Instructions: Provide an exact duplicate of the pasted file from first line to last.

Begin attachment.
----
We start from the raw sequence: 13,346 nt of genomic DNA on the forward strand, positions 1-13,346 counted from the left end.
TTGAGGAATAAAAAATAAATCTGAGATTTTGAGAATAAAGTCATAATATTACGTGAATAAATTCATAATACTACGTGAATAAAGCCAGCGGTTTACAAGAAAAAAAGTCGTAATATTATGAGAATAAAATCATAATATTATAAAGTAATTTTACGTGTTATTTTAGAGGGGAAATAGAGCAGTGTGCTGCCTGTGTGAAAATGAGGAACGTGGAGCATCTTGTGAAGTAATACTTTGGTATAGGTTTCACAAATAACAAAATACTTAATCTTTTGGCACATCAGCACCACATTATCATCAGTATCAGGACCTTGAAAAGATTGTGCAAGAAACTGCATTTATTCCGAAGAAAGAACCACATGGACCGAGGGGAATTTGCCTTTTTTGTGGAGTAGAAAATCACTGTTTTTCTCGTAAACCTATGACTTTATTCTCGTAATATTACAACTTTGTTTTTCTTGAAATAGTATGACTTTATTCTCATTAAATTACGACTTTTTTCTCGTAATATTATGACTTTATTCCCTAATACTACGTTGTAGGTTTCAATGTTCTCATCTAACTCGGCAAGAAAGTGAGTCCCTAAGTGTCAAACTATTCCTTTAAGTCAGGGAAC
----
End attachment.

We start from the raw sequence: 13,346 nt of genomic DNA on the forward strand, positions 1-13,346 counted from the left end.
TTGAGGAATAAAAAATAAATCTGAGATTTTGAGAATAAAGTCATAATATTACGTGAATAAATTCATAATACTACGTGAATAAAGCCAGCGGTTTACAAGAAAAAAAGTCGTAATATTATGAGAATAAAATCATAATATTATAAAGTAATTTTACGTGTTATTTTAGAGGGGAAATAGAGCAGTGTGCTGCCTGTGTGAAAATGAGGAACGTGGAGCATCTTGTGAAGTAATACTTTGGTATAGGTTTCACAAATAACAAAATACTTAATCTTTTGGCACATCAGCACCACATTATCATCAGTATCAGGACCTTGAAAAGATTGTGCAAGAAACTGCATTTATTCCGAAGAAAGAACCACATGGACCGAGGGGAATTTGCCTTTTTTGTGGAGTAGAAAATCACTGTTTTTCTCGTAAACCTATGACTTTATTCTCGTAATATTACAACTTTGTTTTTCTTGAAATAGTATGACTTTATTCTCATTAAATTACGACTTTTTTCTCGTAATATTATGACTTTATTCCCTAATACTACGTTGTAGGTTTCAATGTTCTCATCTAACTCGGCAAGAAAGTGAGTCCCTAAGTGTCAAACTATTCCTTTAAGTCAGGGAAC